Nurturing a new perspective on healthcare
Craig Kuziemsky joined Telfer in 2007 and is currently a full professor and the University Research Chair in Healthcare Innovation. He teaches courses at the undergraduate level as well as in the Master of Health Administration, the Master of Science in Health Systems and the PhD program.
Telfer rightly prides itself on providing students with a multi-faceted understanding of management principles, but an even greater point of pride is helping students apply those principles to areas that might not typically be considered in this way. Healthcare is one field that many Canadians are hesitant to think about from a business perspective as they worry about eroding the universality we have come to embrace. But if we think about business as the exchange of goods and services then it makes total sense to regard patients as consumers of goods and services. Embracing this philosophy will allow healthcare to be innovative in its delivery to realize efficiencies that have transformed so many other facets of modern society.
I have brought my own interest in this field to the Telfer curriculum, which now incorporates aspects of health system thinking that are seldom found in academic settings, particularly in management schools. While there is a good evidence base to support clinical outcomes, there is far less evidence on healthcare transformation. Our health systems program explores the need for hard evidence about healthcare innovation and transformation that can facilitate better healthcare outcomes. For example, evidence is needed on how to coordinate interdisciplinary healthcare teams in order to manage care of patients with complex conditions such as chronic diseases. Our students work to address this shortcoming and create the kind of patient-oriented, collaborative system that will provide Canadians with the support that they expect.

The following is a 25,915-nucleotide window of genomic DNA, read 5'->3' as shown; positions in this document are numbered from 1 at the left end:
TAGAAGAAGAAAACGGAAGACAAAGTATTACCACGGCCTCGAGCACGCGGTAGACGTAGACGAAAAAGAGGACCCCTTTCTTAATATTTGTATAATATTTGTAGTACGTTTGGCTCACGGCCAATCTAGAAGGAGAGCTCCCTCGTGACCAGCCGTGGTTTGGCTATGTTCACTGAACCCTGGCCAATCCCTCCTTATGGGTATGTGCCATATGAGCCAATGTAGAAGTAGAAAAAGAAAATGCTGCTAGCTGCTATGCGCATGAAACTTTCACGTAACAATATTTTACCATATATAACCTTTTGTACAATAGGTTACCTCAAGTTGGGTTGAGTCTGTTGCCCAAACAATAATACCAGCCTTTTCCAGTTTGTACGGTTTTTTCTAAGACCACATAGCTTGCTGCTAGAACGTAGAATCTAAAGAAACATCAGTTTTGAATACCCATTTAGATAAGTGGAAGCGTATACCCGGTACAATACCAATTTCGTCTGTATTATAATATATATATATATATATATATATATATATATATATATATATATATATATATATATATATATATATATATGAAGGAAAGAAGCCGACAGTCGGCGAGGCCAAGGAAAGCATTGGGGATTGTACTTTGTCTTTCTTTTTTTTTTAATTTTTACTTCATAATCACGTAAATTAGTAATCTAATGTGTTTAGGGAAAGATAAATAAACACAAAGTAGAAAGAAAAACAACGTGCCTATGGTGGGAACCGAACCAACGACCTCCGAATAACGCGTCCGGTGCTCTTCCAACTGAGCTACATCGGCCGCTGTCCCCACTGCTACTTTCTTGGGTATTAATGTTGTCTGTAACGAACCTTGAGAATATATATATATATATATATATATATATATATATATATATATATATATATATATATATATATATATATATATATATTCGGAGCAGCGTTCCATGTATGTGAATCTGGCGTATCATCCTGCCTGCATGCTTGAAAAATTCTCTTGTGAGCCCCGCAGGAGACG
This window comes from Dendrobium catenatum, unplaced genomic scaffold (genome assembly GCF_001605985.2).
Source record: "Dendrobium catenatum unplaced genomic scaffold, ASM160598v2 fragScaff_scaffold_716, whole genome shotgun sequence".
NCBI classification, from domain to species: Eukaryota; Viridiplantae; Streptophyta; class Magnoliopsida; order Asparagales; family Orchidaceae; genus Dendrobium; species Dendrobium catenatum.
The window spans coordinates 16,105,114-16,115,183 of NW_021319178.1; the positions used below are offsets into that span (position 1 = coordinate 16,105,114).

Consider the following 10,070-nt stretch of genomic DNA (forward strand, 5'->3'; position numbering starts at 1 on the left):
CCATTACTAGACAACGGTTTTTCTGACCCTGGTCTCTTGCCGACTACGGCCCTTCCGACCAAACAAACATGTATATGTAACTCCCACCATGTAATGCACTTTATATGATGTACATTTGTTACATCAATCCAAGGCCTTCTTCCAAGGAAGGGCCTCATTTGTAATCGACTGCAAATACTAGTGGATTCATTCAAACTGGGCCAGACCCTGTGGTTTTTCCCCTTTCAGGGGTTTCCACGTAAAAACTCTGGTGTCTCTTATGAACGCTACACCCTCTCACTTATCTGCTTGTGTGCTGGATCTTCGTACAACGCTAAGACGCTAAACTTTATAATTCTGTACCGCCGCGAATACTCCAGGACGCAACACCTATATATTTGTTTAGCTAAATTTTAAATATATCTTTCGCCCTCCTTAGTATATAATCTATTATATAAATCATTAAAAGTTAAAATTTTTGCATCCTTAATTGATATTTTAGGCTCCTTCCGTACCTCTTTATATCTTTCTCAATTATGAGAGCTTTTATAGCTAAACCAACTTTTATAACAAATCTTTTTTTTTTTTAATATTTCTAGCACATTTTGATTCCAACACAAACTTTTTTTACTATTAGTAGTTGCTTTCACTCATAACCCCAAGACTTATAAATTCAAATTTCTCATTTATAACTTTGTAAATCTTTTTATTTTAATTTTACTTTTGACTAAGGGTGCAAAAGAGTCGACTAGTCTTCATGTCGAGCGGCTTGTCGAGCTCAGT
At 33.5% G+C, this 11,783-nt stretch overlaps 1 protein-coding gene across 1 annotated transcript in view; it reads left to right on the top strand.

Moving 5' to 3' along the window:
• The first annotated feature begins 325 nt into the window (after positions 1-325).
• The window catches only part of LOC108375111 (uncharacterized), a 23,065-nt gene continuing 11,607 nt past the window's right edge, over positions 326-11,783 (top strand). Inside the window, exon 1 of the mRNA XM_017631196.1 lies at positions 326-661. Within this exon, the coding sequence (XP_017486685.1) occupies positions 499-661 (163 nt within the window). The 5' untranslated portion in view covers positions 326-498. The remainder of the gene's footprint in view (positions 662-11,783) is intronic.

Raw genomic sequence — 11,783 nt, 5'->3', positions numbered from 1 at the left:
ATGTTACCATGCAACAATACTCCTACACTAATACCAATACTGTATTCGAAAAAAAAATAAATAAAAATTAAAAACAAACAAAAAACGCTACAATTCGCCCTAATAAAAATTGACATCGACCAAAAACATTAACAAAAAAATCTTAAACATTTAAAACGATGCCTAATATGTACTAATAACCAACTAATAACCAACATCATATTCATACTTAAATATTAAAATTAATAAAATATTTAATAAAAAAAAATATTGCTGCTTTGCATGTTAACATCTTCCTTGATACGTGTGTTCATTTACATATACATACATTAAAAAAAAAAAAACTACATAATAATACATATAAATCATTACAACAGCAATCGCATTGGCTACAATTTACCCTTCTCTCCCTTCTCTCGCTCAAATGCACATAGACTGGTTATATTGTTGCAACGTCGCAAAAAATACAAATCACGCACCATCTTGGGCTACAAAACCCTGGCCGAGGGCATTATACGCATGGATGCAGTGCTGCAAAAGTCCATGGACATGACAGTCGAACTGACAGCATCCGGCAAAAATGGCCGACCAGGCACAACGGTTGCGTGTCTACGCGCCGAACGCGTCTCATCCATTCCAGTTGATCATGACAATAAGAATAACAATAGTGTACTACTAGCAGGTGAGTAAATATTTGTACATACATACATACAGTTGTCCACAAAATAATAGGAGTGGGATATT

Many of these same students embrace the challenge and are inspired by how much work lies ahead of them if they want to help our country’s healthcare system match the caliber of its counterparts elsewhere. Some of them aspire to research positions where they can assemble the critical data that health care managers require, while others set their sights on work in the clinical settings where changes will be implemented. In this way our graduates are devoting their knowledge and skills to the welfare of millions of Canadians, working for what may well be the biggest business in the country!